On the latest episode of Ziwe’s Instagram Live show, host Ziwe interviewed comedian Grace Kuhlenschmidt and former Pretty Wild star Alexis Neiers, leading to interesting conversations that went long on breadth, but lacked depth. Each interview subject came prepared with something different. Grace came with written out notes about prominent figures in Black history, while Alexis brought emotional honesty and vulnerability to the table. Ziwe, rocking a gingham outfit, choker, and signature white eyeliner, was able to push both guests to further explore their relationship with race, while also going along with them for an, ahem, Pretty Wild ride, which in Alexis’s case took them from prison to parenting to blackface and more.
How many Black friends does she have? Six close Black friends.
How many times did Ziwe lean in? Two
Jessica: Grace is the white person that got invited to the cookout and understands it’s a big deal. Grace is ready to “ACT RIGHT” and proves this in the “name Black friends” question. I see you white people out here learning before you come on the show! There’s a lot more work to be done, so don’t get too comfortable. (I doubt Ziwe will allow that.) I want to be friends with Grace! Chris do you have a short list of whites that would be invited to the cookout? ’Cause I am for sure inviting Grace, Brigitte Ganger (my partner), Jojo, and Grace. Forever uninvited tell I say otherwise: Straight white men.
Chris: Off the top of my head, Kelly Clarkson, Jane Elliot, and Phoebes Buffay, Bridgers, and Waller- Bridge. (Better luck next time, white men!) And I support your burgeoning crush on Grace! She seems like a genuinely sweet and funny person. That said, I think her interview showed the difference between breadth and depth. Yes, Grace studied hard for the exam and had many of the correct answers on paper, but I’m not convinced she knew what she was talking about. I mean, let’s dive into the reparations of it all …
Jessica: Yeah, Grace is hitting me hard on my soft spot for “ learned” do-gooders. I do agree with you about the depth. It’s not enough to just generally know facts about race, we wanna know how you internalize it and what are you going to do about it! The “reparations for all” statement — I think she was trying to be inclusionary, which maybe had the opposite effect?
Chris: The truth of the matter is that nothing that Grace suggested are reparations. Donating to charity, talking to friends and family, and, god bless her, “spreading awareness” are not reparations. Opening your purse and giving cold, hard cash to all of the black and brown descendants of the Trans-Atlantic Slave Trade? That’s reparations. I didn’t hear those words come out of Grace’s mouth and neither did Ziwe, which prompted one of her two lean-in moments during the interview. I don’t believe that Grace is against reparations, I just do not think she fully understood the concept that she name-checked.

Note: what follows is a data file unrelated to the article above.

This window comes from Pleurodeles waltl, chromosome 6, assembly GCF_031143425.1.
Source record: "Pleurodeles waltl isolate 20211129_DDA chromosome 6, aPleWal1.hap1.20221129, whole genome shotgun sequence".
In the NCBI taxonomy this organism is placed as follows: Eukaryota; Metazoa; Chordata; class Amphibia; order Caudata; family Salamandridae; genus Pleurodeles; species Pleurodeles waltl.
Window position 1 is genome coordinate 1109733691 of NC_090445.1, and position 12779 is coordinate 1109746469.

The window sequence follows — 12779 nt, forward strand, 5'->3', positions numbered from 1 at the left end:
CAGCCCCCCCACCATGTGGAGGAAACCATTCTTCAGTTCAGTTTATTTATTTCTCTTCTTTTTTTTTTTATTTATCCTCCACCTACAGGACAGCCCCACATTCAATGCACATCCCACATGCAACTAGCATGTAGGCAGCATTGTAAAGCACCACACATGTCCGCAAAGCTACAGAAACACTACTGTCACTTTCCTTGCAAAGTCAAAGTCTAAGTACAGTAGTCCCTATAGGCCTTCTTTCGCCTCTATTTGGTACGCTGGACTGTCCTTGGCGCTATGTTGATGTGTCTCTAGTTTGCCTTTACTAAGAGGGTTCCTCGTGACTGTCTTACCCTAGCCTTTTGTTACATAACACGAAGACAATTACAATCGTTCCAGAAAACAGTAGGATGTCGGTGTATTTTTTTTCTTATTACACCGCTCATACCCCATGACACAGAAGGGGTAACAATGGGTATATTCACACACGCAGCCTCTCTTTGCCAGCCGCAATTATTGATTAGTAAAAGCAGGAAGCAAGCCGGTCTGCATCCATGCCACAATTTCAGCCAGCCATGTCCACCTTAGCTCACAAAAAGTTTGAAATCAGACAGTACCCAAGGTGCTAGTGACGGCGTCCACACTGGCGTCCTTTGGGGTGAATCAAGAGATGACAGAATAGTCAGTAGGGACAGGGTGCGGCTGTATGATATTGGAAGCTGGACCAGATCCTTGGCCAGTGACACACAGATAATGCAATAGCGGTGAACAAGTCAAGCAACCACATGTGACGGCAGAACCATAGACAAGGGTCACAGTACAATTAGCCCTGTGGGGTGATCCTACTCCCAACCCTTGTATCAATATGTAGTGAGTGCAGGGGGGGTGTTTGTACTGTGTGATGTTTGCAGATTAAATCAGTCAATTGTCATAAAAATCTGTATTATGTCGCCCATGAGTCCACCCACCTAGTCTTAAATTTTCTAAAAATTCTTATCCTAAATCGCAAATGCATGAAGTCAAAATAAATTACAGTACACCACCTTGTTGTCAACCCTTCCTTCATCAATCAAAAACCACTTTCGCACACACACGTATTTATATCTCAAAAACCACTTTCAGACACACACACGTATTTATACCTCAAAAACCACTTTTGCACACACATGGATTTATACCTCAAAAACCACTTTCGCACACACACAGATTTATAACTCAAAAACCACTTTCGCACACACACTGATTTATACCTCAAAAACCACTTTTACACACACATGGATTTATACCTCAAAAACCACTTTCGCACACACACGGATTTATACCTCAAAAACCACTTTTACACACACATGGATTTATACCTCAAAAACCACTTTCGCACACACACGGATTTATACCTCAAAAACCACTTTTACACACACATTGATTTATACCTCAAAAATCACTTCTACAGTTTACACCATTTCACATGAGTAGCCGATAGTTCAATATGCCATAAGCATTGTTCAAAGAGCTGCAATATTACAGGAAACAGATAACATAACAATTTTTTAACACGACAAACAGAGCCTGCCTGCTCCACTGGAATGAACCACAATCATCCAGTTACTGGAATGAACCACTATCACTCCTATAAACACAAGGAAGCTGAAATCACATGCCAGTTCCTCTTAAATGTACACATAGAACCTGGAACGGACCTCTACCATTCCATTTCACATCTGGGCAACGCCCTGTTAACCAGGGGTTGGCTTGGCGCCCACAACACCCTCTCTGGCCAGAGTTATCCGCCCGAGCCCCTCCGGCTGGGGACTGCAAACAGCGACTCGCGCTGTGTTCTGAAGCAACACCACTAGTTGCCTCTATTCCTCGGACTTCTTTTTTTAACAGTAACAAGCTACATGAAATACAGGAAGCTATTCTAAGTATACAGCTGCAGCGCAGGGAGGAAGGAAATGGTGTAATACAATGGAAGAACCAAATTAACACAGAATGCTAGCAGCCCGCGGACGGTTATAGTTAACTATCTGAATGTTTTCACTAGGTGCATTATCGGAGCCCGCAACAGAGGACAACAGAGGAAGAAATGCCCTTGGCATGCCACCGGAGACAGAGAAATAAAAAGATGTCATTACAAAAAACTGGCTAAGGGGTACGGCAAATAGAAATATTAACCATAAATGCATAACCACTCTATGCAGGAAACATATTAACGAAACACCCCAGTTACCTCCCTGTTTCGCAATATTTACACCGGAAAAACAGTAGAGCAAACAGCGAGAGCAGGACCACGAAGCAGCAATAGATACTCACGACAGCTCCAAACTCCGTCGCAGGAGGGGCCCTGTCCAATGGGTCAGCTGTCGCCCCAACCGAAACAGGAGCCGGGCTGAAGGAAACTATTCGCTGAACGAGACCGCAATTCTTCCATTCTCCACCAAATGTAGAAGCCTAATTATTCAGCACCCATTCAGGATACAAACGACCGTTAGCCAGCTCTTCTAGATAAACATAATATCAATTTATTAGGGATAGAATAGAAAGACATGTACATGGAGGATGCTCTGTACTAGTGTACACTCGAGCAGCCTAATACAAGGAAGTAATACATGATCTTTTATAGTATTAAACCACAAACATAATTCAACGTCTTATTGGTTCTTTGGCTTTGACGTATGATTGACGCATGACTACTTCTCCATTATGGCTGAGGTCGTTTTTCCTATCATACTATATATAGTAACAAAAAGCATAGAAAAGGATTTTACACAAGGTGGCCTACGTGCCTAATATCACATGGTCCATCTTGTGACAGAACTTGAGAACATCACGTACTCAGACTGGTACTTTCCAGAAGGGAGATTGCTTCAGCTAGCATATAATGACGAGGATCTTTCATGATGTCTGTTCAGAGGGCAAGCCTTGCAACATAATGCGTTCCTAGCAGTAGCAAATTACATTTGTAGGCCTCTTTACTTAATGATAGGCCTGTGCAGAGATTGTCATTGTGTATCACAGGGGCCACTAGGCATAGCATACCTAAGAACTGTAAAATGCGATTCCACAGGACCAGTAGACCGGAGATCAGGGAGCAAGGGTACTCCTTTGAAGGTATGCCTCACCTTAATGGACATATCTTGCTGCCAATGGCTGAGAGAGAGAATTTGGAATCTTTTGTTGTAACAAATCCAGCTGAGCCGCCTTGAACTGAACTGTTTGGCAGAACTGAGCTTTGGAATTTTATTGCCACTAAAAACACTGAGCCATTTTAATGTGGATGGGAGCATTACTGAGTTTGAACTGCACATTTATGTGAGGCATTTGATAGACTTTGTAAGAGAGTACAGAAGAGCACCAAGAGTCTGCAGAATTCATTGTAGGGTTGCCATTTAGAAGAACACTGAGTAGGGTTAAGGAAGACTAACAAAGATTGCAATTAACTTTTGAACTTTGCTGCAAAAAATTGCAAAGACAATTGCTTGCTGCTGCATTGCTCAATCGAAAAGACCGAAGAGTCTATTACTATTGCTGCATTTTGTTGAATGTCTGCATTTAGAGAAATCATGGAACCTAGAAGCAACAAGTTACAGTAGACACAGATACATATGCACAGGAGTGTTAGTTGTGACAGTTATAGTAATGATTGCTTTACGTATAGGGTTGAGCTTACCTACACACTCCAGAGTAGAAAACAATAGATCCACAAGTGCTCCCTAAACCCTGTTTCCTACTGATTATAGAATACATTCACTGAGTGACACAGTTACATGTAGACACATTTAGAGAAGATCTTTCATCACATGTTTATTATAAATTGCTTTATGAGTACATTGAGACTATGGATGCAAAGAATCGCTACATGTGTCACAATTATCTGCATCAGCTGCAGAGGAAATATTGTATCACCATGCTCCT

Jessica: YES! I totally agree with you. This brings up the breadth vs. depth idea again. We want systematic change that’s not just mutual aid donations and Venmo payments to Black charities, which you, as the white donator, STILL benefit from. You are able to write it off in your taxes. We are talking about actions that don’t/won’t ultimately be beneficial to you. Alexis touches on this later.
Chris: Absolutely. We’re talking about sacrifice, honey! Actions that won’t benefit you, but will actually cost you something and perhaps ask you to give something up that you may have gotten unfairly because every facet of society is rooted in white supremacy in order to create a more equitable world for everyone. That reminds me, I may be looking for a new apartment soon, so if anyone white people want to just … give me one, that would be a great place to start, reparations-wise.
Jessica: Another part that stuck out to me was Ziwe’s question about whether or not Grace has experienced Black love. I was like, “okay yes, Grace that’s correct! You wouldn’t know Black love ‘cause you’re not Black!” But I think you can be witness to Black love. (I have some questions about Black love. Do you think it only exists in relationships? Are Black love and Black joy the same thing? ’Cause what is joy if not love amplified?) I died when Ziwe threw in the quick bait after Grace answered no! “So you feel nothing when you see Barack and Michelle?” Just incredible. When I see Barack and Michelle I feel sad for the time before, when white people were semi-hiding their work. Now I can’t go anywhere without white people showing me their study guides.
Chris: Her answer made me a little sad. I think Black love exists in many forms. There’s Black-on-Black love, which Grace hasn’t experienced for obvious reasons (read: she’s white), but I also think one can experience Black love via friendship and relationships. As much as this pains me to say, there are white people that I love (!) and it would make me sad if they said they’d never experienced any type of Black love before. It’s the only love I know how to give! I don’t know, maybe I’m being too emotional and in my feelings — I’ve been listening to a lot of Summer Walker lately.
Jessica: You know what got me really excited? The Black Celebrity rapid fire! She took the list right out of my head! Nayo?!? That was a DEEP CUT. Nayo (pronounced Nīyō) Jones is a musician from Chicago, I highly recommend watching (198) summer streams! I also stan that she corrected herself when she almost misgendered someone. It’s okay to correct yourself when you are wrong, white people!